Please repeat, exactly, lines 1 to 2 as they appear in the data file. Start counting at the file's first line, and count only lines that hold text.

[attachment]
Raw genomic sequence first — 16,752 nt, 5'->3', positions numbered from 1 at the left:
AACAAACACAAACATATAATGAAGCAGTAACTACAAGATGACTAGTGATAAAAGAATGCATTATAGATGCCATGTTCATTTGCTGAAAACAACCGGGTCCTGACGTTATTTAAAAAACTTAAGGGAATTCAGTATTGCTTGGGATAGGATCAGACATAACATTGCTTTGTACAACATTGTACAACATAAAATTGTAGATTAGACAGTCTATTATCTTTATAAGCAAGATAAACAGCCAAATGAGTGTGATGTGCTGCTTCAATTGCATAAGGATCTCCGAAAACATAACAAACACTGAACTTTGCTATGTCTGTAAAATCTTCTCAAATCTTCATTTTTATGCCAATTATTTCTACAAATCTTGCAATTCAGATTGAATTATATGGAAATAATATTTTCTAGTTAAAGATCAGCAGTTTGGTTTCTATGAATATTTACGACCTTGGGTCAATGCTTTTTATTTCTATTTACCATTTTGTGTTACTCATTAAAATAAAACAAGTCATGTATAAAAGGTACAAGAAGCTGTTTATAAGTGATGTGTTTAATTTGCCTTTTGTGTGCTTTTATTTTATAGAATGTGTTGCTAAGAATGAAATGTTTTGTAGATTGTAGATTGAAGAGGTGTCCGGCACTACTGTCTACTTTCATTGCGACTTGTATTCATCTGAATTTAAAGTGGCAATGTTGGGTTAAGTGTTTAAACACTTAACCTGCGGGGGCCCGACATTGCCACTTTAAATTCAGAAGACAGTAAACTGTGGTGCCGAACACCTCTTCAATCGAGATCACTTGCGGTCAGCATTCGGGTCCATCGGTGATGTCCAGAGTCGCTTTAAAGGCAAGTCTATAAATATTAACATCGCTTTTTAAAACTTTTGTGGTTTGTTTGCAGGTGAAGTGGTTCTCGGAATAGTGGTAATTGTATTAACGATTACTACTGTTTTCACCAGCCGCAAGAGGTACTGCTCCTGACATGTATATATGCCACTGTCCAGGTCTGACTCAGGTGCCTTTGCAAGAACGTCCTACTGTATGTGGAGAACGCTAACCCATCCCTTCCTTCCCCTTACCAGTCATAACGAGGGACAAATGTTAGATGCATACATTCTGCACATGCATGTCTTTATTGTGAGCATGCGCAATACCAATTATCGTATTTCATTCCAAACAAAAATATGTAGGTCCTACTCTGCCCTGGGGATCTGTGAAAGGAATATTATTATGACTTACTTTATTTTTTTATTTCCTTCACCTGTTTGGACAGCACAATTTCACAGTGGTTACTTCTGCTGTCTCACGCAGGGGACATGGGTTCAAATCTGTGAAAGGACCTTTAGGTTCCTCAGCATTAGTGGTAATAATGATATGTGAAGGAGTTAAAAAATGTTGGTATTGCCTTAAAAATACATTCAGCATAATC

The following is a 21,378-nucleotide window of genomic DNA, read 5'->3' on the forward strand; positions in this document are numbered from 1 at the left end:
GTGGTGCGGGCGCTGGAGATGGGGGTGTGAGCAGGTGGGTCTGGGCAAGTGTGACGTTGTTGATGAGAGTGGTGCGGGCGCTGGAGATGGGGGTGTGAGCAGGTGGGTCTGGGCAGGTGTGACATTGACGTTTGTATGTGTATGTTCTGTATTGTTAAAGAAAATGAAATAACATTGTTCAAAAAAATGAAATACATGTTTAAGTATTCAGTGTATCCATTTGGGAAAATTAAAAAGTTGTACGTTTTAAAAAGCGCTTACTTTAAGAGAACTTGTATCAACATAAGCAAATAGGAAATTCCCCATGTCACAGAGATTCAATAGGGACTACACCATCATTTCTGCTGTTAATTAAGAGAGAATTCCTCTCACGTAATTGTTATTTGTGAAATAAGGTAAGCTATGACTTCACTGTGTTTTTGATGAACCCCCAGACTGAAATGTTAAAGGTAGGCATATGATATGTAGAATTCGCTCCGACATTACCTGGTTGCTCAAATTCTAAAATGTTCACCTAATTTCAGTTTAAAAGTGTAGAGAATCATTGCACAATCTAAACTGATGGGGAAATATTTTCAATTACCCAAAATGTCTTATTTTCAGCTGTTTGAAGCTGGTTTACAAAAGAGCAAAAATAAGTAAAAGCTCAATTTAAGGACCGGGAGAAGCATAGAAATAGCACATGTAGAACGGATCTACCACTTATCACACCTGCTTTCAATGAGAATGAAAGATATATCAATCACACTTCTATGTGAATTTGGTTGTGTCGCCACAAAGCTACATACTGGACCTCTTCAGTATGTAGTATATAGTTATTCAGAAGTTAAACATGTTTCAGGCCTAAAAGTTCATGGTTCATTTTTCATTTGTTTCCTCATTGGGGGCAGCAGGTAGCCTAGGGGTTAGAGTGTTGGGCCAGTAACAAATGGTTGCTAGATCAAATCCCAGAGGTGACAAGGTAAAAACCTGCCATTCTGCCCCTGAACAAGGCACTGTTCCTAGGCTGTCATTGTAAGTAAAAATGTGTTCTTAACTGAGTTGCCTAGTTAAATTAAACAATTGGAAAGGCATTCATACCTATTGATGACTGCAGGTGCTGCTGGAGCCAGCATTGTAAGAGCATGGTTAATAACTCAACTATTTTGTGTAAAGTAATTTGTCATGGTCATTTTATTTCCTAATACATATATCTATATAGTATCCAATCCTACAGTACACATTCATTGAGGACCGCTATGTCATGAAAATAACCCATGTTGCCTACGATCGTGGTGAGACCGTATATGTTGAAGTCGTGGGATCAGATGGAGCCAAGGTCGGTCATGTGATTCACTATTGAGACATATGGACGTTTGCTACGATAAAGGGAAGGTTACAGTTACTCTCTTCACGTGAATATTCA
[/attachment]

Raw genomic sequence first — 16,752 nt, 5'->3', positions numbered from 1 at the left:
AACAAACACAAACATATAATGAAGCAGTAACTACAAGATGACTAGTGATAAAAGAATGCATTATAGATGCCATGTTCATTTGCTGAAAACAACCGGGTCCTGACGTTATTTAAAAAACTTAAGGGAATTCAGTATTGCTTGGGATAGGATCAGACATAACATTGCTTTGTACAACATTGTACAACATAAAATTGTAGATTAGACAGTCTATTATCTTTATAAGCAAGATAAACAGCCAAATGAGTGTGATGTGCTGCTTCAATTGCATAAGGATCTCCGAAAACATAACAAACACTGAACTTTGCTATGTCTGTAAAATCTTCTCAAATCTTCATTTTTATGCCAATTATTTCTACAAATCTTGCAATTCAGATTGAATTATATGGAAATAATATTTTCTAGTTAAAGATCAGCAGTTTGGTTTCTATGAATATTTACGACCTTGGGTCAATGCTTTTTATTTCTATTTACCATTTTGTGTTACTCATTAAAATAAAACAAGTCATGTATAAAAGGTACAAGAAGCTGTTTATAAGTGATGTGTTTAATTTGCCTTTTGTGTGCTTTTATTTTATAGAATGTGTTGCTAAGAATGAAATGTTTTGTAGATTGTAGATTGAAGAGGTGTCCGGCACTACTGTCTACTTTCATTGCGACTTGTATTCATCTGAATTTAAAGTGGCAATGTTGGGTTAAGTGTTTAAACACTTAACCTGCGGGGGCCCGACATTGCCACTTTAAATTCAGAAGACAGTAAACTGTGGTGCCGAACACCTCTTCAATCGAGATCACTTGCGGTCAGCATTCGGGTCCATCGGTGATGTCCAGAGTCGCTTTAAAGGCAAGTCTATAAATATTAACATCGCTTTTTAAAACTTTTGTGGTTTGTTTGCAGGTGAAGTGGTTCTCGGAATAGTGGTAATTGTATTAACGATTACTACTGTTTTCACCAGCCGCAAGAGGTACTGCTCCTGACATGTATATATGCCACTGTCCAGGTCTGACTCAGGTGCCTTTGCAAGAACGTCCTACTGTATGTGGAGAACGCTAACCCATCCCTTCCTTCCCCTTACCAGTCATAACGAGGGACAAATGTTAGATGCATACATTCTGCACATGCATGTCTTTATTGTGAGCATGCGCAATACCAATTATCGTATTTCATTCCAAACAAAAATATGTAGGTCCTACTCTGCCCTGGGGATCTGTGAAAGGAATATTATTATGACTTACTTTATTTTTTTATTTCCTTCACCTGTTTGGACAGCACAATTTCACAGTGGTTACTTCTGCTGTCTCACGCAGGGGACATGGGTTCAAATCTGTGAAAGGACCTTTAGGTTCCTCAGCATTAGTGGTAATAATGATATGTGAAGGAGTTAAAAAATGTTGGTATTGCCTTAAAAATACATTCAGCATAATC